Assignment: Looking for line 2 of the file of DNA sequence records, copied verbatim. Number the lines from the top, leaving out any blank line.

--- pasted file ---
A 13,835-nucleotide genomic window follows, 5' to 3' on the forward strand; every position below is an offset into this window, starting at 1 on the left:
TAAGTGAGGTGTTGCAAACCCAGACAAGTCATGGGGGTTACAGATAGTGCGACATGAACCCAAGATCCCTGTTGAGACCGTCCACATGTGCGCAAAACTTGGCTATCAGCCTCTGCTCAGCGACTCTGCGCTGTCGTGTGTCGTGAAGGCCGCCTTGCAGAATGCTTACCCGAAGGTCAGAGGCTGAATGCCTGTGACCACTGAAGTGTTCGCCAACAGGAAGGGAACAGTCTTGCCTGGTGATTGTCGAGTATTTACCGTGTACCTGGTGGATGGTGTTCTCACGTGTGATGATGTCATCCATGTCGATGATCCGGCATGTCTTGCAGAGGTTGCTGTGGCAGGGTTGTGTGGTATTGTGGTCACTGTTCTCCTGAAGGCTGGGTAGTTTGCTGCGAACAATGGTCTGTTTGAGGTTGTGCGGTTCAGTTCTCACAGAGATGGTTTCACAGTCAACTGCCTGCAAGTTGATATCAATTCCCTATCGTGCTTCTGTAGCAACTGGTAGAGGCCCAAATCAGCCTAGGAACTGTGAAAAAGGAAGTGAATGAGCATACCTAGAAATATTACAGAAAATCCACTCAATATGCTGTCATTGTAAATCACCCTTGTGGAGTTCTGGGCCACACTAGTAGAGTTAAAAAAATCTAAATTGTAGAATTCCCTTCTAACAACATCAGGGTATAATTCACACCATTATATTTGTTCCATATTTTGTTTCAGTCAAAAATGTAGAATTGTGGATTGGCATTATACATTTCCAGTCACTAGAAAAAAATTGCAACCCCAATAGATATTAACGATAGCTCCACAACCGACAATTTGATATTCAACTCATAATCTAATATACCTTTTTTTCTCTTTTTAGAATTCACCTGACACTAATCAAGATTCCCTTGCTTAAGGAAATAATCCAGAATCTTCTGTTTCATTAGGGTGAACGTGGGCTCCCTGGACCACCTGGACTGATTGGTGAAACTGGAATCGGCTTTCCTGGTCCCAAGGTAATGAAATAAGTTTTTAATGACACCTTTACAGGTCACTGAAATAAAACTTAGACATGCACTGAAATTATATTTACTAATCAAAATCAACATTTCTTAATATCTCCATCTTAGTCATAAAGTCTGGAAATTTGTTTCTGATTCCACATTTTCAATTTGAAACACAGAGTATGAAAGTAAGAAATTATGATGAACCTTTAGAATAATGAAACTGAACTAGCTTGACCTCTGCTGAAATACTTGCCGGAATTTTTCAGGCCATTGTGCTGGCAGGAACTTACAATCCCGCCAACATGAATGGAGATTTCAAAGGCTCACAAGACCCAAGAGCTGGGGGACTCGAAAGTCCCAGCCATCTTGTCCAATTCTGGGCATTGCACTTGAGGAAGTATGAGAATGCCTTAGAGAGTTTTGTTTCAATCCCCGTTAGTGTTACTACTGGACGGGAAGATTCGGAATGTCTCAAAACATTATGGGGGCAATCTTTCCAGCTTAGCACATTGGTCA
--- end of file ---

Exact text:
TAAGTGAGGTGTTGCAAACCCAGACAAGTCATGGGGGTTACAGATAGTGCGACATGAACCCAAGATCCCTGTTGAGACCGTCCACATGTGCGCAAAACTTGGCTATCAGCCTCTGCTCAGCGACTCTGCGCTGTCGTGTGTCGTGAAGGCCGCCTTGCAGAATGCTTACCCGAAGGTCAGAGGCTGAATGCCTGTGACCACTGAAGTGTTCGCCAACAGGAAGGGAACAGTCTTGCCTGGTGATTGTCGAGTATTTACCGTGTACCTGGTGGATGGTGTTCTCACGTGTGATGATGTCATCCATGTCGATGATCCGGCATGTCTTGCAGAGGTTGCTGTGGCAGGGTTGTGTGGTATTGTGGTCACTGTTCTCCTGAAGGCTGGGTAGTTTGCTGCGAACAATGGTCTGTTTGAGGTTGTGCGGTTCAGTTCTCACAGAGATGGTTTCACAGTCAACTGCCTGCAAGTTGATATCAATTCCCTATCGTGCTTCTGTAGCAACTGGTAGAGGCCCAAATCAGCCTAGGAACTGTGAAAAAGGAAGTGAATGAGCATACCTAGAAATATTACAGAAAATCCACTCAATATGCTGTCATTGTAAATCACCCTTGTGGAGTTCTGGGCCACACTAGTAGAGTTAAAAAAATCTAAATTGTAGAATTCCCTTCTAACAACATCAGGGTATAATTCACACCATTATATTTGTTCCATATTTTGTTTCAGTCAAAAATGTAGAATTGTGGATTGGCATTATACATTTCCAGTCACTAGAAAAAAATTGCAACCCCAATAGATATTAACGATAGCTCCACAACCGACAATTTGATATTCAACTCATAATCTAATATACCTTTTTTTCTCTTTTTAGAATTCACCTGACACTAATCAAGATTCCCTTGCTTAAGGAAATAATCCAGAATCTTCTGTTTCATTAGGGTGAACGTGGGCTCCCTGGACCACCTGGACTGATTGGTGAAACTGGAATCGGCTTTCCTGGTCCCAAGGTAATGAAATAAGTTTTTAATGACACCTTTACAGGTCACTGAAATAAAACTTAGACATGCACTGAAATTATATTTACTAATCAAAATCAACATTTCTTAATATCTCCATCTTAGTCATAAAGTCTGGAAATTTGTTTCTGATTCCACATTTTCAATTTGAAACACAGAGTATGAAAGTAAGAAATTATGATGAACCTTTAGAATAATGAAACTGAACTAGCTTGACCTCTGCTGAAATACTTGCCGGAATTTTTCAGGCCATTGTGCTGGCAGGAACTTACAATCCCGCCAACATGAATGGAGATTTCAAAGGCTCACAAGACCCAAGAGCTGGGGGACTCGAAAGTCCCAGCCATCTTGTCCAATTCTGGGCATTGCACTTGAGGAAGTATGAGAATGCCTTAGAGAGTTTTGTTTCAATCCCCGTTAGTGTTACTACTGGACGGGAAGATTCGGAATGTCTCAAAACATTATGGGGGCAATCTTTCCAGCTTAGCACATTGGTCA